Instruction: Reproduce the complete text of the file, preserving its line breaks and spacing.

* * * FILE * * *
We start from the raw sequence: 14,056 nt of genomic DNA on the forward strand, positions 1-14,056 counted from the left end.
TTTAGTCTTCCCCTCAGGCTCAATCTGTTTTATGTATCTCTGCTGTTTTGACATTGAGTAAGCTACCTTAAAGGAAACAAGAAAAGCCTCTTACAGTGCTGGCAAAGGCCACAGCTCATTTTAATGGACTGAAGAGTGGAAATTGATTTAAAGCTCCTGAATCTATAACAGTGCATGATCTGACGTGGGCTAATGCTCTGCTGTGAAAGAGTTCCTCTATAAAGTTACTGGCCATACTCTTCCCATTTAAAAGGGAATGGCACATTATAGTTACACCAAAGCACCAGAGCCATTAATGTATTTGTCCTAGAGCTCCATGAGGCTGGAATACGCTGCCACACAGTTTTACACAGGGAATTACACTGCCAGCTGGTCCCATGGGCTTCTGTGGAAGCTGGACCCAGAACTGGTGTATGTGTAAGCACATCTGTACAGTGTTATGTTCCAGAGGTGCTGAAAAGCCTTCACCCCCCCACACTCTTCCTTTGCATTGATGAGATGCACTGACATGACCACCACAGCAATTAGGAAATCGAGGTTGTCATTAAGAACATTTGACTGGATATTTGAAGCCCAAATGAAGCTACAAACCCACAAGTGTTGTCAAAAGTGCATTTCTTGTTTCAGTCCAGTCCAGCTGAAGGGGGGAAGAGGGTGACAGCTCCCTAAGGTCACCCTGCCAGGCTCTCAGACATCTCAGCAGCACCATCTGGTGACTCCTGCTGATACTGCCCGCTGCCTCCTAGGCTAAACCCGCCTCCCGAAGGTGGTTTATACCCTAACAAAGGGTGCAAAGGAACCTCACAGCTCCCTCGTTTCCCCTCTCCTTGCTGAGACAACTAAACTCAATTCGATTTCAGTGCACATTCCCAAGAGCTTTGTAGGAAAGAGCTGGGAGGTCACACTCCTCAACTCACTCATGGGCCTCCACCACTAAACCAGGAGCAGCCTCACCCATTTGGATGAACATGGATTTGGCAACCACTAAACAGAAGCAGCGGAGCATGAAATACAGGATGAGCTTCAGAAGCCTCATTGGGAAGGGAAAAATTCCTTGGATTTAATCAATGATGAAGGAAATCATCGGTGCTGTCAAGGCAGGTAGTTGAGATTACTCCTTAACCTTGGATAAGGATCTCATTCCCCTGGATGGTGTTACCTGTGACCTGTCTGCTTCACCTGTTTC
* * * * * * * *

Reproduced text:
We start from the raw sequence: 14,056 nt of genomic DNA on the forward strand, positions 1-14,056 counted from the left end.
TTTAGTCTTCCCCTCAGGCTCAATCTGTTTTATGTATCTCTGCTGTTTTGACATTGAGTAAGCTACCTTAAAGGAAACAAGAAAAGCCTCTTACAGTGCTGGCAAAGGCCACAGCTCATTTTAATGGACTGAAGAGTGGAAATTGATTTAAAGCTCCTGAATCTATAACAGTGCATGATCTGACGTGGGCTAATGCTCTGCTGTGAAAGAGTTCCTCTATAAAGTTACTGGCCATACTCTTCCCATTTAAAAGGGAATGGCACATTATAGTTACACCAAAGCACCAGAGCCATTAATGTATTTGTCCTAGAGCTCCATGAGGCTGGAATACGCTGCCACACAGTTTTACACAGGGAATTACACTGCCAGCTGGTCCCATGGGCTTCTGTGGAAGCTGGACCCAGAACTGGTGTATGTGTAAGCACATCTGTACAGTGTTATGTTCCAGAGGTGCTGAAAAGCCTTCACCCCCCCACACTCTTCCTTTGCATTGATGAGATGCACTGACATGACCACCACAGCAATTAGGAAATCGAGGTTGTCATTAAGAACATTTGACTGGATATTTGAAGCCCAAATGAAGCTACAAACCCACAAGTGTTGTCAAAAGTGCATTTCTTGTTTCAGTCCAGTCCAGCTGAAGGGGGGAAGAGGGTGACAGCTCCCTAAGGTCACCCTGCCAGGCTCTCAGACATCTCAGCAGCACCATCTGGTGACTCCTGCTGATACTGCCCGCTGCCTCCTAGGCTAAACCCGCCTCCCGAAGGTGGTTTATACCCTAACAAAGGGTGCAAAGGAACCTCACAGCTCCCTCGTTTCCCCTCTCCTTGCTGAGACAACTAAACTCAATTCGATTTCAGTGCACATTCCCAAGAGCTTTGTAGGAAAGAGCTGGGAGGTCACACTCCTCAACTCACTCATGGGCCTCCACCACTAAACCAGGAGCAGCCTCACCCATTTGGATGAACATGGATTTGGCAACCACTAAACAGAAGCAGCGGAGCATGAAATACAGGATGAGCTTCAGAAGCCTCATTGGGAAGGGAAAAATTCCTTGGATTTAATCAATGATGAAGGAAATCATCGGTGCTGTCAAGGCAGGTAGTTGAGATTACTCCTTAACCTTGGATAAGGATCTCATTCCCCTGGATGGTGTTACCTGTGACCTGTCTGCTTCACCTGTTTC